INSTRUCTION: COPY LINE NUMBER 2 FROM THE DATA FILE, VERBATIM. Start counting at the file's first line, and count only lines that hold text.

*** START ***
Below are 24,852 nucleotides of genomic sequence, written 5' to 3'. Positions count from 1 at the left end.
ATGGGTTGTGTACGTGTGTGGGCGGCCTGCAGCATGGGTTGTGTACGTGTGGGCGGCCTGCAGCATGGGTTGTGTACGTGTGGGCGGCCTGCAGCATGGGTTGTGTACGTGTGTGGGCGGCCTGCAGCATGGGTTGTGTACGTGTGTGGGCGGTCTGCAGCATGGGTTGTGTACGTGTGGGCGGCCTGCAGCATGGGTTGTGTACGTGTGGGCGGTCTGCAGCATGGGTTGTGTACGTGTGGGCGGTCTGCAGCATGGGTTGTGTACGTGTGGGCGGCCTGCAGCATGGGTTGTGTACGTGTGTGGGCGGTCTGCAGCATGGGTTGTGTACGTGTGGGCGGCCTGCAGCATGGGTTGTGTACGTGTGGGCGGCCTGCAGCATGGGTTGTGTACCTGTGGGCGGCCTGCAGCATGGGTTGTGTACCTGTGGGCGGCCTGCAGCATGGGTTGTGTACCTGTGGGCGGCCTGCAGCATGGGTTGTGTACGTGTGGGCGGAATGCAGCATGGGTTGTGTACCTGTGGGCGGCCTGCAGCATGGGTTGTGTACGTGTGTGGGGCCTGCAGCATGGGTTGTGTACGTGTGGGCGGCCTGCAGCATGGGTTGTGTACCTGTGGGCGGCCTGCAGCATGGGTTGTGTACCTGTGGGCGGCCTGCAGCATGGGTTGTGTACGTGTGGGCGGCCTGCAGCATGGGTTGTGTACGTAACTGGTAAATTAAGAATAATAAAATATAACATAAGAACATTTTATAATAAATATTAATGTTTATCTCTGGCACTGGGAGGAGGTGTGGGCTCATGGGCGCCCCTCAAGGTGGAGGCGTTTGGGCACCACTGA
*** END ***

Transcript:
ATGGGTTGTGTACGTGTGTGGGCGGCCTGCAGCATGGGTTGTGTACGTGTGGGCGGCCTGCAGCATGGGTTGTGTACGTGTGGGCGGCCTGCAGCATGGGTTGTGTACGTGTGTGGGCGGCCTGCAGCATGGGTTGTGTACGTGTGTGGGCGGTCTGCAGCATGGGTTGTGTACGTGTGGGCGGCCTGCAGCATGGGTTGTGTACGTGTGGGCGGTCTGCAGCATGGGTTGTGTACGTGTGGGCGGTCTGCAGCATGGGTTGTGTACGTGTGGGCGGCCTGCAGCATGGGTTGTGTACGTGTGTGGGCGGTCTGCAGCATGGGTTGTGTACGTGTGGGCGGCCTGCAGCATGGGTTGTGTACGTGTGGGCGGCCTGCAGCATGGGTTGTGTACCTGTGGGCGGCCTGCAGCATGGGTTGTGTACCTGTGGGCGGCCTGCAGCATGGGTTGTGTACCTGTGGGCGGCCTGCAGCATGGGTTGTGTACGTGTGGGCGGAATGCAGCATGGGTTGTGTACCTGTGGGCGGCCTGCAGCATGGGTTGTGTACGTGTGTGGGGCCTGCAGCATGGGTTGTGTACGTGTGGGCGGCCTGCAGCATGGGTTGTGTACCTGTGGGCGGCCTGCAGCATGGGTTGTGTACCTGTGGGCGGCCTGCAGCATGGGTTGTGTACGTGTGGGCGGCCTGCAGCATGGGTTGTGTACGTAACTGGTAAATTAAGAATAATAAAATATAACATAAGAACATTTTATAATAAATATTAATGTTTATCTCTGGCACTGGGAGGAGGTGTGGGCTCATGGGCGCCCCTCAAGGTGGAGGCGTTTGGGCACCACTGA